It’s been rumoured for a few days, and now it’s finally happened. AT&T has stopped exchanging Note 7s for the new safe Note 7s in a move that is almost certain to signal an acceleration in the Note 7’s demise. AT&T had already halted sales of the embattled handset (as we’ve seen locally, too — you can’t buy one at the moment), and now they’ve decided to stop giving out the new ‘safe’ Note 7′ as well.

The company gave this statement to the US press overnight:

Based on recent reports, we’re no longer exchanging new Note 7s at this time, pending further investigation of these reported incidents. We still encourage customers with a recalled Note 7 to visit an AT&T location to exchange that device for another Samsung smartphone or other smartphone of their choice.

Since the safe Note 7s started reaching customers towards the end of September, there have been a number of reports (confirmed to various extents) of the devices simply failing the same way as they did before the recall, as we reported last night.

A further report has come in, this time from Virginia. The Verge reports that a man found his replacement Note 7 in flames, filling his bedroom with smoke early in the morning. He provided a receipt and other imagery to the Verge to corroborate his story.

There are not, as yet, any reports of replacement Note 7s in Australia breaking down or catching fire. However, we’re seeing this happen with increasing frequency in the US, and unless Samsung is using significantly different internals in Australian models, it’s at the very least plausible, if not likely, we’ll see it happen here soon.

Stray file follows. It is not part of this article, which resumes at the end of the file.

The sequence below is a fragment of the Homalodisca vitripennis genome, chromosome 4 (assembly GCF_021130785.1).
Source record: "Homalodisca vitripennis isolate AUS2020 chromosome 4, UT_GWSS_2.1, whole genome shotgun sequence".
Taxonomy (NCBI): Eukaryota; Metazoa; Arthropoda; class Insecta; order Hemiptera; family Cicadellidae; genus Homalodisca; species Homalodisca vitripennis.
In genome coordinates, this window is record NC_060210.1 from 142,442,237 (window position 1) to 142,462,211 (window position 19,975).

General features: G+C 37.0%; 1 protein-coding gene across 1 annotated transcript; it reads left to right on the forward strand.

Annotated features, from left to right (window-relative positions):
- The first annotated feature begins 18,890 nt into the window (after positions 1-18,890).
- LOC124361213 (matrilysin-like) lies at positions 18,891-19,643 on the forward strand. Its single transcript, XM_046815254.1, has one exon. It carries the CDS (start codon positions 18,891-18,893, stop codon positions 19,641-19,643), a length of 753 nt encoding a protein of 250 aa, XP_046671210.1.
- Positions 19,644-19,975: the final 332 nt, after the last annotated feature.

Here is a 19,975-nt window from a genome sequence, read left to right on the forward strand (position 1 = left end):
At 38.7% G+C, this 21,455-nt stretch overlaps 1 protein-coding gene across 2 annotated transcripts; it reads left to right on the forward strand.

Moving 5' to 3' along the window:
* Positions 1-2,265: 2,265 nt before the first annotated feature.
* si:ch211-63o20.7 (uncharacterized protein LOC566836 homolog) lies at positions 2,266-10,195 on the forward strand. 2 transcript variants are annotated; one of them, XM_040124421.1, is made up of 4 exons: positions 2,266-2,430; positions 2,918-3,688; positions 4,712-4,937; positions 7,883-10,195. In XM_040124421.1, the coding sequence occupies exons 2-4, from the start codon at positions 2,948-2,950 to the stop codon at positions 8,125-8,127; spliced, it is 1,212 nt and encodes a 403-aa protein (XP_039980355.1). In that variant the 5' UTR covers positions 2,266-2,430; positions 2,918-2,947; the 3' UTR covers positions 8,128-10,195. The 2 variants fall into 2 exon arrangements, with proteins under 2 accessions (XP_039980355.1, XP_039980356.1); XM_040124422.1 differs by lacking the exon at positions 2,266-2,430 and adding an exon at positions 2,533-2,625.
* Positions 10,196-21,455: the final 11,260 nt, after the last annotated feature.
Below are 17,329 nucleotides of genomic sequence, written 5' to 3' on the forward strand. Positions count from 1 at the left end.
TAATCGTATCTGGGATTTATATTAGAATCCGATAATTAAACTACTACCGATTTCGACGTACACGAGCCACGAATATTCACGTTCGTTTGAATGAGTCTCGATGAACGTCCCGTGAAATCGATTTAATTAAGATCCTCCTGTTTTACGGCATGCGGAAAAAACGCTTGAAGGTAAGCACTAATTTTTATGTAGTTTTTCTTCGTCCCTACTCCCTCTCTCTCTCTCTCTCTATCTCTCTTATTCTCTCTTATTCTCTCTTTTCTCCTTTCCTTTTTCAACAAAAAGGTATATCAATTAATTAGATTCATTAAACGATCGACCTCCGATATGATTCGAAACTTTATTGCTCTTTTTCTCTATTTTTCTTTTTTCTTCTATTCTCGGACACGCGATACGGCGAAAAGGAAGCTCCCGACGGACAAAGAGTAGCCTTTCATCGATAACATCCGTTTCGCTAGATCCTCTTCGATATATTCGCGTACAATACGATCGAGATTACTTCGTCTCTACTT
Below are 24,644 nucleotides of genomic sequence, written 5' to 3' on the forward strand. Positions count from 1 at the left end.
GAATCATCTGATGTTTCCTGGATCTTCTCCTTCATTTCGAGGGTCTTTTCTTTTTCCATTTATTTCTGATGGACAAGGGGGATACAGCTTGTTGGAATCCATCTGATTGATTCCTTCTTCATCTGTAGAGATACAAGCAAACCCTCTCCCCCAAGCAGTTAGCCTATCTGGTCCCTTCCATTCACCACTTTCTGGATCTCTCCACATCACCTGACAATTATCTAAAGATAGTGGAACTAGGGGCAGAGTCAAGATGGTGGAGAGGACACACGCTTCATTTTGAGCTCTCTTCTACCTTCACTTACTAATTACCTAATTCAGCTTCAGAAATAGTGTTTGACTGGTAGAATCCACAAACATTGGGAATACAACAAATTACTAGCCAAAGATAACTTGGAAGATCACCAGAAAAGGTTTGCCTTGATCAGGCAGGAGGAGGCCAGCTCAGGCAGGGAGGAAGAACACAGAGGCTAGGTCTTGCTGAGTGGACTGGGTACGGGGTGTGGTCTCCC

If you have a Note 7 and you’re worried about the safety of it, it’s time to take it back to your place of purchase and ask for an exchange or a refund. All four carriers in the US are actively promoting this, and though that isn’t the case here, it doesn’t seem likely you’re going to face too much of an argument.

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The Verge reports that Samsung has halted shipments of the replacement models to Telstra, according to an internal Telstra memo provided to them.


Rest in peace to the galaxy note line. It’s a shame too, as they’ve typically been great phones.

Dean Rosolen

I don’t think the whole line is dead. The Note 7, however, is beyond saving and Samsung needs to take it out the back and shoot it.

It’s also worth noting that Android Central is withdrawing their recommendation of the Note 7 – such is the escalation of these issues.


Given that these replacements were supposed to have new batteries, it would seem that the problem HAS to be with the phone. Be it hardware structure or hardware electronics, its not something that’s going to be quickly fixed (since they obviously didn’t diagnose it correctly first time round).

Time to give everyone a refund and move on – the Note 7 is an ex-phablet.


I think it’s unlikely to be anything other than the battery, only it’s not so much a manufacturing defect (as Samsung claims) as it is a design defect. It doesn’t so much matter where the battery is made, nor who makes it, if they are made to the same flawed design. I wonder if this debacle will affect Samsung electronics more or less than Samsung SDI. Samsung SDI design and supply batteries like this to (nearly) everyone, if they fail to make it safe twice, how could other OEMs trust them to supply safe components for their own devices, equipment… Read more »


Samsung is handling this so bad this time by not being on the front foot….. Just read that t-mobile is also in the process of stopping sales. What’s even more alarming is that this time phones are just randomly catching fire as opposed the first instance where they had to be on the charger.